More than 48 million Turks can vote in local elections Sunday, an electoral test of the ruling Islamist-rooted party that most observers think it will pass with ease.
According to the most recent polls, Prime Minister Recep Tayyip Erdogan's Justice and Development Party (AKP) was leading comfortably going into the election.
But even if it is victorious, observers will be looking at the margin of any win over the opposition to see to what extent, if any, the global financial crisis has dented the government's popularity.
In 2007, the AKP was the comfortable winner of the legislative election, winning nearly 47 percent of the vote.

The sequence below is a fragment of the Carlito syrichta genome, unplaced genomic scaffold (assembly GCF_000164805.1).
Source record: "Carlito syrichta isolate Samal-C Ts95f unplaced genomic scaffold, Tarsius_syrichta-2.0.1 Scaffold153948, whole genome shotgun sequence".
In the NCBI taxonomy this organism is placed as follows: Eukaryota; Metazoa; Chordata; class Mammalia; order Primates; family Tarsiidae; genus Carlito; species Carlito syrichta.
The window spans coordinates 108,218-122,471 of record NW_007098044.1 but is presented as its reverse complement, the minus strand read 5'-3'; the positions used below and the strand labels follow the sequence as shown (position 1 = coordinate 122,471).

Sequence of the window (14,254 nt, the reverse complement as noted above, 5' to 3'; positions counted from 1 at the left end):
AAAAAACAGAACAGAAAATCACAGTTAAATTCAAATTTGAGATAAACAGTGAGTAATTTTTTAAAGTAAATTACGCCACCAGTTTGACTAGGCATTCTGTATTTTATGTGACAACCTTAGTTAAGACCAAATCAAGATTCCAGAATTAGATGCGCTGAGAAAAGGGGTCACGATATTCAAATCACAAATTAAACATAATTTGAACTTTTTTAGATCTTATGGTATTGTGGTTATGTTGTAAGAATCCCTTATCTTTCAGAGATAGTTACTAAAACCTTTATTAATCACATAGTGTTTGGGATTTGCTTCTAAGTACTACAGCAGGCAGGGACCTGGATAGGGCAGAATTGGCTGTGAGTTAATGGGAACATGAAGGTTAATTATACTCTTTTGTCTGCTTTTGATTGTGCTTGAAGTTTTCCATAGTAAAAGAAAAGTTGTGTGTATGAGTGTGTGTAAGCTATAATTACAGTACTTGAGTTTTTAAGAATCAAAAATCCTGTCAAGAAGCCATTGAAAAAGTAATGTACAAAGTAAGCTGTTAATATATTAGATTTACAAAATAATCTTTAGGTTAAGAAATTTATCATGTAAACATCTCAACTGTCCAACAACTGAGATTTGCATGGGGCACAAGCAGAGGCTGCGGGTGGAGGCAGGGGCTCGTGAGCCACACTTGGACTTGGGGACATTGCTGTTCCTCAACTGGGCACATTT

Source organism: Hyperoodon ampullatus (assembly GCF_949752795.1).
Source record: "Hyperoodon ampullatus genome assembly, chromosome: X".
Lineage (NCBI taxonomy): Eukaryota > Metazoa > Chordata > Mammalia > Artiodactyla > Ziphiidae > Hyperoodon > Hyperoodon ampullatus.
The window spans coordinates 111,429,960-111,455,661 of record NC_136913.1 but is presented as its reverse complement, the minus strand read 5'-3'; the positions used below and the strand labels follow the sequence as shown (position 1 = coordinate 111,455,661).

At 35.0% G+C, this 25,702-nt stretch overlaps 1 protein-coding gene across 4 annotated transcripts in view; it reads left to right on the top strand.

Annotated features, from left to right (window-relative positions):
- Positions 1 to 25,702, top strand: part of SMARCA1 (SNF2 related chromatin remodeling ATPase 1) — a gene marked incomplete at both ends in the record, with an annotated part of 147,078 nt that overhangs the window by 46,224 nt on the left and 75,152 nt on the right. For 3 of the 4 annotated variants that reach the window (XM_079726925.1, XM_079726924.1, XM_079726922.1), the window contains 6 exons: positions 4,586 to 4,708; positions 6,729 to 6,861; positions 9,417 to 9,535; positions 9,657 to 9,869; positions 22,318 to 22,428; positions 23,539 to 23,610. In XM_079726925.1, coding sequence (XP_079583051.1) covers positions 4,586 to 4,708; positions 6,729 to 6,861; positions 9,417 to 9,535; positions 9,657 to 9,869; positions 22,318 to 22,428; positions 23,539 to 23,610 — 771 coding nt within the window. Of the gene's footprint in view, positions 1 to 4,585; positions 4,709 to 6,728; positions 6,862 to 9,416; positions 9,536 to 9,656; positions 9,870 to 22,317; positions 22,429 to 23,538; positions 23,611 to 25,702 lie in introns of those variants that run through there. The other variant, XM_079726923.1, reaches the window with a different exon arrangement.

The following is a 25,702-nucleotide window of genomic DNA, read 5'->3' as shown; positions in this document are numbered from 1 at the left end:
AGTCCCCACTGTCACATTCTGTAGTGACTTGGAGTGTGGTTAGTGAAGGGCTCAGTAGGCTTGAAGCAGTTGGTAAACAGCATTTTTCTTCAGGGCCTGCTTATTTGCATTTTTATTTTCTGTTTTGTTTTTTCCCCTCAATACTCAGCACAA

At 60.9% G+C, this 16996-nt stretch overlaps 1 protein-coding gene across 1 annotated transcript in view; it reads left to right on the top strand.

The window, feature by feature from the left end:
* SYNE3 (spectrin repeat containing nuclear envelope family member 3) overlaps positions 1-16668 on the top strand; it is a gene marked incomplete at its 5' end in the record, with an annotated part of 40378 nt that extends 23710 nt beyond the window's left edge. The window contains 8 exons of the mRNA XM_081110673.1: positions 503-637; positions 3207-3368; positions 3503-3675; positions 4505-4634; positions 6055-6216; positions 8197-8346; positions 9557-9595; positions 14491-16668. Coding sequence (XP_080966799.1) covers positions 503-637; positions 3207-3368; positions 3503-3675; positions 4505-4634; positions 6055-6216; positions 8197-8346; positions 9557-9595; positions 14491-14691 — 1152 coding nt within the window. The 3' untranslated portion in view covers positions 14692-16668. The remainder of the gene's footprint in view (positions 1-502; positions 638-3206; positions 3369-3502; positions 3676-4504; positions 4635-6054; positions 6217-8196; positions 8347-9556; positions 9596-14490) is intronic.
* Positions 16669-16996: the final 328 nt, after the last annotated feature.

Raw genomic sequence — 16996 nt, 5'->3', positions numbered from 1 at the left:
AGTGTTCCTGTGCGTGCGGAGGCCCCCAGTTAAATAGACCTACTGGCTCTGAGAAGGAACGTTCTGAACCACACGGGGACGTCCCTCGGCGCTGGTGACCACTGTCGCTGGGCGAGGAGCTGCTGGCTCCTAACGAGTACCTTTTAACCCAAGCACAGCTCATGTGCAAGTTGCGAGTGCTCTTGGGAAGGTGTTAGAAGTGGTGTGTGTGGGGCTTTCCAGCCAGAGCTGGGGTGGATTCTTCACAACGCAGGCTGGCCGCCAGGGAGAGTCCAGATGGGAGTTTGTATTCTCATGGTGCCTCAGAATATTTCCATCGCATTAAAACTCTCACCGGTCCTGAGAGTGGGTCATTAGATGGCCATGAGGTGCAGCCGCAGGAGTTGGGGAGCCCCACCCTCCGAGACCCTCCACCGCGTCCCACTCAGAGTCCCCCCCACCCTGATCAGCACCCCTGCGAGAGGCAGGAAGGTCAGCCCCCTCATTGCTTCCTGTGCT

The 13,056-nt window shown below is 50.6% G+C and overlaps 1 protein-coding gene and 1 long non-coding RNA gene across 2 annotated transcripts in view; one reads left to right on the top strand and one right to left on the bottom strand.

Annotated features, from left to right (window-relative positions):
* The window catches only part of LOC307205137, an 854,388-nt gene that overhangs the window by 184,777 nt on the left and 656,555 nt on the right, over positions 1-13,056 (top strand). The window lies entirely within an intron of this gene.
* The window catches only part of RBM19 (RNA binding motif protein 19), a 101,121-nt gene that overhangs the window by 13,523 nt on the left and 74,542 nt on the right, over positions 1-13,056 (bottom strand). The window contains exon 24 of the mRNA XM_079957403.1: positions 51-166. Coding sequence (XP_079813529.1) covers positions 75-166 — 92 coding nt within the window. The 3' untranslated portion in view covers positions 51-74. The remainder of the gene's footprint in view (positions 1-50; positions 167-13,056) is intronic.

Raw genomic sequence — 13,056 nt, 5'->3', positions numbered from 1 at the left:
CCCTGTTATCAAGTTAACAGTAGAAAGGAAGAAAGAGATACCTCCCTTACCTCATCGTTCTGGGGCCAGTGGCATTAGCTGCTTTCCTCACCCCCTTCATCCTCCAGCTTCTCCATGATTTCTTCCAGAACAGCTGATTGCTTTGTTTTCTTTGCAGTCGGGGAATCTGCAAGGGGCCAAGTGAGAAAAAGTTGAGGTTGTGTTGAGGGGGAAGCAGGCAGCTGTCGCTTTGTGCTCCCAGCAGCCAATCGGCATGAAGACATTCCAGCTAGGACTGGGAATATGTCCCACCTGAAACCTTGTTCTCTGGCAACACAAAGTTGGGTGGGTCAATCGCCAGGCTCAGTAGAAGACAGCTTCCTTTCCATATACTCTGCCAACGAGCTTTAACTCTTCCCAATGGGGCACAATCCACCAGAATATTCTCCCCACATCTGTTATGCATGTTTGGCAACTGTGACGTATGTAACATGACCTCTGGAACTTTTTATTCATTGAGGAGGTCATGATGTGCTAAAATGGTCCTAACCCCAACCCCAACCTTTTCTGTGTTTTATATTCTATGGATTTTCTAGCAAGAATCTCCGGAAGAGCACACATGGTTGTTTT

On the other hand, the main opposition Republican People's Party (CHP) is expected to retain control of the western city of Izmir, on the Aegean coast.
It is the main city in the region which is the seat of the long-running conflict between the Turkish authorities and Kurdish insurgents.
Erdogan is hoping to emerge from the elections with an even stronger showing than in the 2007 election so he can try to push reforms through parliament.
The AKP had produced a draft constitution to replace the current one after the 2007 general elections which were called to resolve a deep crisis between the ruling party and its secular opponents.
But it was shelved after coming under fire from all quarters.
Whatever the result of Sunday's vote, the tensions between the AKP and Turkey's secular-minded establishment show no sign of abating.
The first estimated results from the vote are expect from 1800 GMT.
Source: AFP Global Edition